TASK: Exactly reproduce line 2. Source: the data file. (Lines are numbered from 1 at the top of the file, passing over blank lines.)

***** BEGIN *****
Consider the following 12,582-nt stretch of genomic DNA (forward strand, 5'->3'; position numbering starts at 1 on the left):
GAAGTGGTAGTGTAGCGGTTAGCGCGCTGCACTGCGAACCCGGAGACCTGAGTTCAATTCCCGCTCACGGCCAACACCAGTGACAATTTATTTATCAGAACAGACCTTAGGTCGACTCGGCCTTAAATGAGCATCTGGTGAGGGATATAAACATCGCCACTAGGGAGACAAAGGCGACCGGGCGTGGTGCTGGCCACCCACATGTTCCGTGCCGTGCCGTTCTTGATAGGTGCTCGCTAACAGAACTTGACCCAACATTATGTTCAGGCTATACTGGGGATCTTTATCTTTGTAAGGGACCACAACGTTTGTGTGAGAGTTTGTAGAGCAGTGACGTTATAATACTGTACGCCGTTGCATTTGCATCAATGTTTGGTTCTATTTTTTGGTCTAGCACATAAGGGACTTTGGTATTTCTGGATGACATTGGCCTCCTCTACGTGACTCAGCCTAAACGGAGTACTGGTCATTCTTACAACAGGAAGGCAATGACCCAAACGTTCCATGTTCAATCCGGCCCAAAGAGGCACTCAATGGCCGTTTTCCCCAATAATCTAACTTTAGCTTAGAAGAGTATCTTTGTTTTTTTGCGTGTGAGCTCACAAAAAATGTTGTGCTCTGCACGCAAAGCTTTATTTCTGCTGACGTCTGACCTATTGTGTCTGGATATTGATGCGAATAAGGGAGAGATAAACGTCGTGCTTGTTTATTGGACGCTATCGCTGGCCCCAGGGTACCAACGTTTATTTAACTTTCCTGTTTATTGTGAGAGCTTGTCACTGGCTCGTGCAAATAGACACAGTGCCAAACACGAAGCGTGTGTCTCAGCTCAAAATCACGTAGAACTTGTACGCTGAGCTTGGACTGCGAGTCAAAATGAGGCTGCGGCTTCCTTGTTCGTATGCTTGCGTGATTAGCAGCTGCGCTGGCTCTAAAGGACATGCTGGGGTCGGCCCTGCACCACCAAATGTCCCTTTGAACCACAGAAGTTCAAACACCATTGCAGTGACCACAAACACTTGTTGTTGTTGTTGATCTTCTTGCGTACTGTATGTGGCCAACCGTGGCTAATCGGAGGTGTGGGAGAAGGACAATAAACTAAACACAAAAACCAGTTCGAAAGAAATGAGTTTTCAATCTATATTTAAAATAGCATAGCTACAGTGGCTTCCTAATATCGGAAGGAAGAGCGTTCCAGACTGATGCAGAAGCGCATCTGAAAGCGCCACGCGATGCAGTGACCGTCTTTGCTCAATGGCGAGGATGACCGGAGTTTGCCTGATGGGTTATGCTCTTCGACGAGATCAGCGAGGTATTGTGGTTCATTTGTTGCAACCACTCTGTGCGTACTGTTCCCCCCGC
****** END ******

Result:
GAAGTGGTAGTGTAGCGGTTAGCGCGCTGCACTGCGAACCCGGAGACCTGAGTTCAATTCCCGCTCACGGCCAACACCAGTGACAATTTATTTATCAGAACAGACCTTAGGTCGACTCGGCCTTAAATGAGCATCTGGTGAGGGATATAAACATCGCCACTAGGGAGACAAAGGCGACCGGGCGTGGTGCTGGCCACCCACATGTTCCGTGCCGTGCCGTTCTTGATAGGTGCTCGCTAACAGAACTTGACCCAACATTATGTTCAGGCTATACTGGGGATCTTTATCTTTGTAAGGGACCACAACGTTTGTGTGAGAGTTTGTAGAGCAGTGACGTTATAATACTGTACGCCGTTGCATTTGCATCAATGTTTGGTTCTATTTTTTGGTCTAGCACATAAGGGACTTTGGTATTTCTGGATGACATTGGCCTCCTCTACGTGACTCAGCCTAAACGGAGTACTGGTCATTCTTACAACAGGAAGGCAATGACCCAAACGTTCCATGTTCAATCCGGCCCAAAGAGGCACTCAATGGCCGTTTTCCCCAATAATCTAACTTTAGCTTAGAAGAGTATCTTTGTTTTTTTGCGTGTGAGCTCACAAAAAATGTTGTGCTCTGCACGCAAAGCTTTATTTCTGCTGACGTCTGACCTATTGTGTCTGGATATTGATGCGAATAAGGGAGAGATAAACGTCGTGCTTGTTTATTGGACGCTATCGCTGGCCCCAGGGTACCAACGTTTATTTAACTTTCCTGTTTATTGTGAGAGCTTGTCACTGGCTCGTGCAAATAGACACAGTGCCAAACACGAAGCGTGTGTCTCAGCTCAAAATCACGTAGAACTTGTACGCTGAGCTTGGACTGCGAGTCAAAATGAGGCTGCGGCTTCCTTGTTCGTATGCTTGCGTGATTAGCAGCTGCGCTGGCTCTAAAGGACATGCTGGGGTCGGCCCTGCACCACCAAATGTCCCTTTGAACCACAGAAGTTCAAACACCATTGCAGTGACCACAAACACTTGTTGTTGTTGTTGATCTTCTTGCGTACTGTATGTGGCCAACCGTGGCTAATCGGAGGTGTGGGAGAAGGACAATAAACTAAACACAAAAACCAGTTCGAAAGAAATGAGTTTTCAATCTATATTTAAAATAGCATAGCTACAGTGGCTTCCTAATATCGGAAGGAAGAGCGTTCCAGACTGATGCAGAAGCGCATCTGAAAGCGCCACGCGATGCAGTGACCGTCTTTGCTCAATGGCGAGGATGACCGGAGTTTGCCTGATGGGTTATGCTCTTCGACGAGATCAGCGAGGTATTGTGGTTCATTTGTTGCAACCACTCTGTGCGTACTGTTCCCCCCGC